“Jesus, full of the Holy Spirit, returned from the Jordan and was led by the Spirit in the wilderness, where for forty days he was tempted by the devil.” (Luke 4:1-2)
Thomas Keating, Cistercian Abbot and co founder of the Centering Prayer movement, articulates a rich understanding of the psychological experience of contemplative prayer and transformation. Drawing on developmental psychology and the rich contemplative tradition, (particularly in the stream of Evagrius of Ponticus, St John of the Cross, and the anonymous author of the Cloud of Unknowing,) he draws our attention to three “energy centres” that are also parallel to the first triad of the enneagram. These energy centres are developed from early childhood and are a normal and natural part of our biological growth and the development of a healthy ego. Specifically, they are organized into three predominant needs: the need for power and control, the need for affection and esteem, and the need for security.
Keating suggests that through frustrations of not having these needs met at a precognitive or self reflective age, these needs become the formative narrative, or hidden motivations in our search for happiness. Bubbling away behind our actions and conscious desires are these energy centres which are directing us. Allowed to grow unchecked and edified, they come to dominate our operating awareness. They are at the root of sin: they are what keep us from living into the deeper truth of who we are, the true “I am.” According to Keating, this is the human condition, the fruits of which are cultural and institutional violence, and all suffering.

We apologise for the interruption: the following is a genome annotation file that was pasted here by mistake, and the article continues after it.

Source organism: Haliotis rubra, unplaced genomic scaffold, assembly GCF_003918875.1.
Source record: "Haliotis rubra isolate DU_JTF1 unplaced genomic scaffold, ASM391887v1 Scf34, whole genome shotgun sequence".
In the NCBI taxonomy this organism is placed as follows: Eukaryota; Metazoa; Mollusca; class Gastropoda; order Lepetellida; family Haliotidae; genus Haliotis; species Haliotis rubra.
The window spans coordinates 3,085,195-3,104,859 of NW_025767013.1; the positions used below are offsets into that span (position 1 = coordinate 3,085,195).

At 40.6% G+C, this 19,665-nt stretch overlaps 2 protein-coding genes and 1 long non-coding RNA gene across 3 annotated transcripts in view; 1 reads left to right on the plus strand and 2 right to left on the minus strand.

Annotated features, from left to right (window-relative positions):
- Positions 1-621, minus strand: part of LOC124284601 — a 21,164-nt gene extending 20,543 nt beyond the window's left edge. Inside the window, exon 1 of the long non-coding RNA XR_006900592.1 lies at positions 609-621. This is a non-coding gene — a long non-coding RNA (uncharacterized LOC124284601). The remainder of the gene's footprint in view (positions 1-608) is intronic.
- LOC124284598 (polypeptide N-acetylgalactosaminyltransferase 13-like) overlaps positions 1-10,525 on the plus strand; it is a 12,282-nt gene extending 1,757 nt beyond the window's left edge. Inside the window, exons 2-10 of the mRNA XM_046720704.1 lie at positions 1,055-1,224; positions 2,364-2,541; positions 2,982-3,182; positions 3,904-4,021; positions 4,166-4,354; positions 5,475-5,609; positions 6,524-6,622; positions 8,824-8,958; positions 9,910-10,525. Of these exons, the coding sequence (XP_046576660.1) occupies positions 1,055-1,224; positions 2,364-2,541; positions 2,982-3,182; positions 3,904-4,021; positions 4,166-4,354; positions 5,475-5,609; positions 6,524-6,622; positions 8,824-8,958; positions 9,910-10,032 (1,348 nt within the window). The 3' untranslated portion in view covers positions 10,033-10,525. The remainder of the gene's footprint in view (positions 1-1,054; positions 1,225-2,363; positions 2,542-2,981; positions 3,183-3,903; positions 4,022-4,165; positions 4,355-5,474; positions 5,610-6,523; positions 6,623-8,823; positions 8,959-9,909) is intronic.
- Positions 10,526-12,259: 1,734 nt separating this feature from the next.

Lent, as said so beautifully by the Presiding Bishop of The Episcopal Church, Michael Curry in his 2016 Lenten address, is a time of preparation for Easter: a time to reclaim our Baptismal identity. Our Baptism draws us into the deepest identity of personhood which we find only and forever in communion with God, according to God’s intention for us. The Lenten Journey is a path that leads to the deepest parts of ourselves—it addresses us at our most naked places, our deepest motivations and desires, for this is where true healing takes place. We see this in the readings from Ash Wednesday, for example, where even our outward religious expressions of fasting and almsgiving are held under a deeper light, asking us to consider our “why.”
And so it is for the first Sunday of Lent, where after his baptism, Jesus is led into the wilderness, where he is tempted by the devil. Notice the three temptations to Jesus directly speak to the three energy centres articulated by Keating. Turning a stone into a loaf of bread speaks to our lust for power and control. The temptation of personal glory over all the nations is a temptation of profound affection and esteem, and finally the protection offered from falling from the pinnacle is an offer of rich security. In each case, Jesus, mentoring for us what real spiritual combat is, responds with scripture that makes the boldest claims that we make as Christians—we can only find all of these things in God alone.
Lent: this metanoia, this return to the font, reclaiming an identity claimed at Baptism, plunges us deeply within to where God, the Holy Trinity, dwells and is restoring us all. It is from there that we can truly find who we are, and become his hands in this broken world as we pray: “For thine is the Kingdom, the Power, and the Glory, forever and ever, Amen.”